- The judge, in the judge's discretion, finds that the affidavit conforms to the terms of this section and approves the affidavits; and

- A copy of the affidavit, certified to by said clerk, is furnished by the distributees of the estate to the person or persons owing money to the estate, having custody or possession of property of the estate, or acting as registrar, fiduciary or transfer agent of or for evidences of interest, indebtedness, property, or other right belonging to the estate.


Do I need an attorney to probate a Will?

You can probate a will without an attorney as long as you can properly represent yourself in court in front of the judge and are aware of the proper paperwork to file before and after the hearing with the judge.


Is it necessary yo go through probate court if the estate only consists of life insurance or death benefits to be paid out?

If the estate only consist of Life Insurance or Death Benefits to be paid out, usually you do not have to go through Probate court. Life Insurance and other death benefits are usually paid directly to beneficiaries named by the decedent.


What is the purpose of a guardianship?

A court may appoint a guardian with full authority over an incapacitated person or may grant a guardian limited authority over an incapacitated person as indicated by the incapacitated person's actual mental or physical limitations and only as necessary to promote and protect the well-being of the person. If the person is not a minor, the court may not use age as the sole factor in determining whether to appoint a guardian for the person. In creating a guardianship that gives a guardian limited power or authority over an incapacitated person, the court shall design the guardianship to encourage the development or maintenance of maximum self-reliance and independence in the incapacitated person.

What is a Guardian?

One who has the legal authority and duty to care for another's person or property, because of the other's infancy, incapacity, or disability. A guardian may be appointed either for all purposes or for specific purposes.


What is a Guardian Ad Litem?

A guardian, usually a lawyer, appointed by the court to appear in a lawsuit on behalf of an incompetent or minor party.


What is an incapacitated person?

A person who is impaired by an intoxicant, by mental illness or deficiency, or by physical illness or disability.


What is a Power of Attorney?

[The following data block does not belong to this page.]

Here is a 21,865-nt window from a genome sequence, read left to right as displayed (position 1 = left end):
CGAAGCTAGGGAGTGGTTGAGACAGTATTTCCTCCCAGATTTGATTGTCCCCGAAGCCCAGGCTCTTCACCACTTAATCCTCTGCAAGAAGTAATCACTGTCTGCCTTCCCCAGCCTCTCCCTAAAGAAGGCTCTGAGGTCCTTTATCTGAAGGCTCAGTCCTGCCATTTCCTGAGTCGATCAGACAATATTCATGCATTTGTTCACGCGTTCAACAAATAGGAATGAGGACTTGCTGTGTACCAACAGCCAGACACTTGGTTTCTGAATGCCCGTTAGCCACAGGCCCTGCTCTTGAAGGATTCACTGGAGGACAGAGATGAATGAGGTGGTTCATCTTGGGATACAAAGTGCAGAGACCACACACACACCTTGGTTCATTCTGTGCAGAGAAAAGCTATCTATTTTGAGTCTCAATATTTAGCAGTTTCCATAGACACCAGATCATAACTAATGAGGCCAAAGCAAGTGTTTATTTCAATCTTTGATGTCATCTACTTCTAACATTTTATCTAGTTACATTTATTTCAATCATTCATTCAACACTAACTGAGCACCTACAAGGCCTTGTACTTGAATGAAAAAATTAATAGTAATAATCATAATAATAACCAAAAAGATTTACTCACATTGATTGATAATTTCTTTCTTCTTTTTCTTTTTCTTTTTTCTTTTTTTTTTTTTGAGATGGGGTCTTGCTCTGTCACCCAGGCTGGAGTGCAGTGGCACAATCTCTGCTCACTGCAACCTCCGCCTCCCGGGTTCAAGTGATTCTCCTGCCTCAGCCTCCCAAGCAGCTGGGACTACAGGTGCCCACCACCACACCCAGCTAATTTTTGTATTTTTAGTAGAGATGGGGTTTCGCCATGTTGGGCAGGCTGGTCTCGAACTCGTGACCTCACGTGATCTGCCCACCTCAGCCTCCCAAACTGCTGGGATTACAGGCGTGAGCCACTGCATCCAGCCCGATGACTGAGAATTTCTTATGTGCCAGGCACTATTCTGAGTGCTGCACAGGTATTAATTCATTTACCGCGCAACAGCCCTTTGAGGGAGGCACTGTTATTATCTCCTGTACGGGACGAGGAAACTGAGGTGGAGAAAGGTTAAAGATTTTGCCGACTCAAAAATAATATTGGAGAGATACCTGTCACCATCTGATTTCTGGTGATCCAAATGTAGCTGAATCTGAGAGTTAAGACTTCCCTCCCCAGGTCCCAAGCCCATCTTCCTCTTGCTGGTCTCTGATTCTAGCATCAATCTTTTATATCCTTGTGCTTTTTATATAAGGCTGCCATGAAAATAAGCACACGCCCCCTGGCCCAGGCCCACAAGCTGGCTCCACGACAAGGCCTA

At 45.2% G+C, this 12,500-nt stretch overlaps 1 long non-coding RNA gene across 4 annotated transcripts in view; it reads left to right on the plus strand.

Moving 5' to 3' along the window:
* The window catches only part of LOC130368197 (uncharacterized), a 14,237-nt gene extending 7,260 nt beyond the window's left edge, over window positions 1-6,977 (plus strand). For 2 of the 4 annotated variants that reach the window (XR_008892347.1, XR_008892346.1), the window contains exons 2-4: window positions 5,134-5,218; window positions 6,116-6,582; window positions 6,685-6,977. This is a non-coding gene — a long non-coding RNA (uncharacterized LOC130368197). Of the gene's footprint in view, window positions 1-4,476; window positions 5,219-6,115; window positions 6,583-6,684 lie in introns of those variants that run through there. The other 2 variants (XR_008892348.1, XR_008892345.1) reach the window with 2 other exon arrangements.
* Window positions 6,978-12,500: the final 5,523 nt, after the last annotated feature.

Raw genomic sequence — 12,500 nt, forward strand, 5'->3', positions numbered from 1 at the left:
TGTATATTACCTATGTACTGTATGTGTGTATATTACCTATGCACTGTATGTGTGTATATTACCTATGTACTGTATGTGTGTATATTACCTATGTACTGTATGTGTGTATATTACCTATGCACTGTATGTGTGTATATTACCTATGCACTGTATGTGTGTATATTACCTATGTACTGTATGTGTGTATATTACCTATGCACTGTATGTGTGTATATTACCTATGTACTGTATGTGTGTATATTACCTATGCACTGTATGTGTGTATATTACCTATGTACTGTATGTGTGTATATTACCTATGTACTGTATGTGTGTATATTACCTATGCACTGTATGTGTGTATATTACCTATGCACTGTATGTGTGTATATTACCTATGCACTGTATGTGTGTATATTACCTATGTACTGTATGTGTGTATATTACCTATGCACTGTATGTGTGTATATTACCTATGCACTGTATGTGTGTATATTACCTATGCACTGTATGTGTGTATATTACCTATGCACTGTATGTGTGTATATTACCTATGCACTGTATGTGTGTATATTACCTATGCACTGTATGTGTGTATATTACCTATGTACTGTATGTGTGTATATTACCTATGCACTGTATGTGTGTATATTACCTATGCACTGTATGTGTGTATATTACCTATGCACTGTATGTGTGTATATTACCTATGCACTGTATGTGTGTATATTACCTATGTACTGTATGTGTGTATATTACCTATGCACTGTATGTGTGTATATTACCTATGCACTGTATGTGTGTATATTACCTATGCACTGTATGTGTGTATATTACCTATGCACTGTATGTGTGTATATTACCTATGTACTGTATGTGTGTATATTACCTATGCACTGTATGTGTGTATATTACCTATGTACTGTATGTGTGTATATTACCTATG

A Power of Attorney is a written document by which a person legally delegates to someone else a part or all of his/her authority to make legal decisions on certain matters on a short or long-term basis.


Can a guardian be appointed to handle the estate and person?

Only one person may be appointed as guardian of the person or estate, but one person may be appointed guardian of the person and another of the estate, if it is in the best interest of the ward. There may be exceptions that allow husband and wife to serve as co-guardians.


When would a Successor Guardian need to be appointed?

If a guardian dies, resigns, or is removed, the court may, on application and on service of notice as directed by the court, appoint a Successor Guardian. A Successor Guardian has the powers and rights and is subject to all of the duties of the preceding guardian.


When filing a guardianship, will a guardian be required to post a bond?

- A guardian of the person or of the estate of a ward is required to give bond, EXCEPT:

- A bond is not required to be given by a guardian that is: 
   a corporate fiduciary or 
   a guardianship program operated by a county

- When a will that is made by a surviving parent and is probated in a court in this state or a written declaration that is made by a surviving parent directs that the guardian appointed in the will or declaration serve without bond, the court finding that the person is qualified shall issue letters of guardianship of the person to the person named to be appointed guardian in the will or declaration without requirement of a bond for the guardian of the estate of a ward, regardless of whether a surviving parent's will or declaration directs the court to waive the bond.